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Toru Terao
,
Shinjiro Kanae
,
Hatsuki Fujinami
,
Someshwar Das
,
A. P. Dimri
,
Subashisa Dutta
,
Koji Fujita
,
Azusa Fukushima
,
Kyung-Ja Ha
,
Masafumi Hirose
,
Jinkyu Hong
,
Hideyuki Kamimera
,
Rijan Bhakta Kayastha
,
Masashi Kiguchi
,
Kazuyoshi Kikuchi
,
Hyun Mee Kim
,
Akio Kitoh
,
Hisayuki Kubota
,
Weiqiang Ma
,
Yaoming Ma
,
Milind Mujumdar
,
Masato I. Nodzu
,
Tomonori Sato
,
Z. Su
,
Shiori Sugimoto
,
Hiroshi G. Takahashi
,
Yuhei Takaya
,
Shuyu Wang
,
Kun Yang
,
Satoru Yokoi
,
Peter van Oevelen,
, and
Jun Matsumoto

Abstract

The Asian Precipitation Experiment (AsiaPEX) was initiated in 2019 to understand terrestrial precipitation over diverse hydroclimatological conditions for improved predictions, disaster reduction, and sustainable development across Asia under the framework of the Global Hydroclimatology Panel (GHP)/Global Energy and Water Exchanges (GEWEX). AsiaPEX is the successor to GEWEX Asian Monsoon Experiment (GAME; 1995–2005) and Monsoon Asian Hydro-Atmosphere Scientific Research and Prediction Initiative (MAHASRI; 2006–16). While retaining the key objectives of the aforementioned projects, the scientific targets of AsiaPEX focus on land–atmosphere coupling and improvements to the predictability of the Asian hydroclimatological system. AsiaPEX was designed for both fine-scale hydroclimatological processes occurring at the land surface and the integrated Asian hydroclimatological system characterized by multiscale interactions. We adopt six approaches including observation, process studies, scale interactions, high-resolution hydrological modeling, field campaigns, and climate projection, which bridge gaps in research activities conducted in different regions. Collaboration with mesoscale and global modeling researchers is one of the core methods in AsiaPEX. We review these strategies based on the literature and our initial outcomes. These include the estimation and validation of high-resolution satellite precipitation, investigations of extreme rainfall mechanisms, field campaigns over the Maritime Continent and Tibetan Plateau, areas of significant impact on the entire AsiaPEX region, process studies on diurnal- to interdecadal-scale interactions, and evaluation of the predictabilities of climate models for long-term variabilities. We will conduct integrated observational and modeling initiative, the Asian Monsoon Year (AMY)-II around 2025–28, whose strategies are the subregional observation platforms and integrated global analysis.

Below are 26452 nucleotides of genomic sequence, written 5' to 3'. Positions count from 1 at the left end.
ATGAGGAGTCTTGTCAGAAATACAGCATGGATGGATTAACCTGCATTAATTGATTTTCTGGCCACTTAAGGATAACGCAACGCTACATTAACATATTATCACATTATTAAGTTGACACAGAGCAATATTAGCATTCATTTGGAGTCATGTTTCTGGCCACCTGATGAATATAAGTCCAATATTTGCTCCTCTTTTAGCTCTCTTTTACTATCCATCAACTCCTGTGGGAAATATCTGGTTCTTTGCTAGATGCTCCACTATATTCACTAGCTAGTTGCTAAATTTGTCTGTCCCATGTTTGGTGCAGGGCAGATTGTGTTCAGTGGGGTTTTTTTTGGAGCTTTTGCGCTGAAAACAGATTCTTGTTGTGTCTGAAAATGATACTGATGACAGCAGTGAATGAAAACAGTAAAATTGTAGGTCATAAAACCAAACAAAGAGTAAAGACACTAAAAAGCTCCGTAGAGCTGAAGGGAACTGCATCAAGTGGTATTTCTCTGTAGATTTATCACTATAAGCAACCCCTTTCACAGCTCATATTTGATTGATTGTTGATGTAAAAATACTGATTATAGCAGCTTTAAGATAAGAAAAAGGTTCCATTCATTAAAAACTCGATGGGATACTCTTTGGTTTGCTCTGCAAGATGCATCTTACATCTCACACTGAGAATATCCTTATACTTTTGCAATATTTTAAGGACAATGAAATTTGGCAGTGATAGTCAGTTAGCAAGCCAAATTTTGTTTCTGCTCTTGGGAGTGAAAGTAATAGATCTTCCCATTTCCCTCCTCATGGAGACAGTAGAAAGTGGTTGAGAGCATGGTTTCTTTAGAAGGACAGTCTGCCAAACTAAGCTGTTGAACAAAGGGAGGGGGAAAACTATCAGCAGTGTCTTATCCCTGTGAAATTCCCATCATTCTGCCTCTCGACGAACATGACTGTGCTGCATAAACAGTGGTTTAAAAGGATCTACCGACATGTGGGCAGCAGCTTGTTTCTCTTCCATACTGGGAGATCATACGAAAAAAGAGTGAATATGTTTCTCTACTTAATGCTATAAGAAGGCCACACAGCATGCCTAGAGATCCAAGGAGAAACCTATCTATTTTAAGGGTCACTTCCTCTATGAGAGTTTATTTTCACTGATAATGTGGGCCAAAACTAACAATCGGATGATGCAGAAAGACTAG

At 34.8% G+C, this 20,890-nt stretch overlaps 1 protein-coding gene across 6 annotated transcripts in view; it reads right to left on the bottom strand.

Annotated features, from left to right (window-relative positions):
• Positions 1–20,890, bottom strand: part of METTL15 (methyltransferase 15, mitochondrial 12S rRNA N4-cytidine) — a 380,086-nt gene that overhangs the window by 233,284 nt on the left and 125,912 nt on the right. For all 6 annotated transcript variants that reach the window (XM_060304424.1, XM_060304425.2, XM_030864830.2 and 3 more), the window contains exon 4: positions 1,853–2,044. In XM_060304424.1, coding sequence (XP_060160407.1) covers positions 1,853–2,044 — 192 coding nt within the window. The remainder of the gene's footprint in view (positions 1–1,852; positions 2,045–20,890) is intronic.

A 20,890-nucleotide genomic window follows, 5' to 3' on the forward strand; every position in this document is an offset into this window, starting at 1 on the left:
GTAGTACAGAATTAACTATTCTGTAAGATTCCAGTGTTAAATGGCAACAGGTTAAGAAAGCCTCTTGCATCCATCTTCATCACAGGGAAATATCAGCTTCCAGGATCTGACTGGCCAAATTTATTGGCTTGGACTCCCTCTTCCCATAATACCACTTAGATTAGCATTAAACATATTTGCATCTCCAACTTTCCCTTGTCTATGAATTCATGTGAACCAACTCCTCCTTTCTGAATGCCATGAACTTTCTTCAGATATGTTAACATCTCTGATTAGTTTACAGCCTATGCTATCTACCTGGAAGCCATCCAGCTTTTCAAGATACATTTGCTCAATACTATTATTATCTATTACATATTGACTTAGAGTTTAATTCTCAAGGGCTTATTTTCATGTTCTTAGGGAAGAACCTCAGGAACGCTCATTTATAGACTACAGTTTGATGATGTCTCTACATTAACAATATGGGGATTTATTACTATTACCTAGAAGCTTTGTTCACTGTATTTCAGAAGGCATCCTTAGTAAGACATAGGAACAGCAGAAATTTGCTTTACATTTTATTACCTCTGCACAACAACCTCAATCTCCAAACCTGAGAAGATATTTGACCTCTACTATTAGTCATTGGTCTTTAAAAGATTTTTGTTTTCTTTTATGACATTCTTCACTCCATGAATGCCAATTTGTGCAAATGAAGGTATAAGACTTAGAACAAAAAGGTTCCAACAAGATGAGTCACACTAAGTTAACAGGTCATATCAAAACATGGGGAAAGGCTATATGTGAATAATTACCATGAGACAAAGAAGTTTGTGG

Open access